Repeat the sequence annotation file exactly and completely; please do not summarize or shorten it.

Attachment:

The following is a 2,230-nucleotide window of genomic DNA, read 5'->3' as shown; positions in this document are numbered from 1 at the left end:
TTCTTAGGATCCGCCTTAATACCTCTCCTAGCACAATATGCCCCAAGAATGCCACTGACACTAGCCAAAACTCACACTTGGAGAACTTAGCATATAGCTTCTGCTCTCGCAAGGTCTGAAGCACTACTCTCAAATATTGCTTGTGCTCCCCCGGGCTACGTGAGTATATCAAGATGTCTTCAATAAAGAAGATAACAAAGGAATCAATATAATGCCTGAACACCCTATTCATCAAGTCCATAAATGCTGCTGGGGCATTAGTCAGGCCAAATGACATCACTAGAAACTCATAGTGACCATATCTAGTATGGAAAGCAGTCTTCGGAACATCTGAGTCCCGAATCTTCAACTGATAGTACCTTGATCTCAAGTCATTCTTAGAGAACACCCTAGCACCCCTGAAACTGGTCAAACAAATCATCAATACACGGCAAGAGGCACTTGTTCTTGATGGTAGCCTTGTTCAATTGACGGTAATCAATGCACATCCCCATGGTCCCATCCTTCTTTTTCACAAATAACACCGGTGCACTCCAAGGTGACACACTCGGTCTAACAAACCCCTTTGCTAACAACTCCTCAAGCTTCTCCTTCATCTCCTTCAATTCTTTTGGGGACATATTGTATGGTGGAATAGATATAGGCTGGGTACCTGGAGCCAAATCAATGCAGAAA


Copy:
The following is a 2,230-nucleotide window of genomic DNA, read 5'->3' as shown; positions in this document are numbered from 1 at the left end:
TTCTTAGGATCCGCCTTAATACCTCTCCTAGCACAATATGCCCCAAGAATGCCACTGACACTAGCCAAAACTCACACTTGGAGAACTTAGCATATAGCTTCTGCTCTCGCAAGGTCTGAAGCACTACTCTCAAATATTGCTTGTGCTCCCCCGGGCTACGTGAGTATATCAAGATGTCTTCAATAAAGAAGATAACAAAGGAATCAATATAATGCCTGAACACCCTATTCATCAAGTCCATAAATGCTGCTGGGGCATTAGTCAGGCCAAATGACATCACTAGAAACTCATAGTGACCATATCTAGTATGGAAAGCAGTCTTCGGAACATCTGAGTCCCGAATCTTCAACTGATAGTACCTTGATCTCAAGTCATTCTTAGAGAACACCCTAGCACCCCTGAAACTGGTCAAACAAATCATCAATACACGGCAAGAGGCACTTGTTCTTGATGGTAGCCTTGTTCAATTGACGGTAATCAATGCACATCCCCATGGTCCCATCCTTCTTTTTCACAAATAACACCGGTGCACTCCAAGGTGACACACTCGGTCTAACAAACCCCTTTGCTAACAACTCCTCAAGCTTCTCCTTCATCTCCTTCAATTCTTTTGGGGACATATTGTATGGTGGAATAGATATAGGCTGGGTACCTGGAGCCAAATCAATGCAGAAA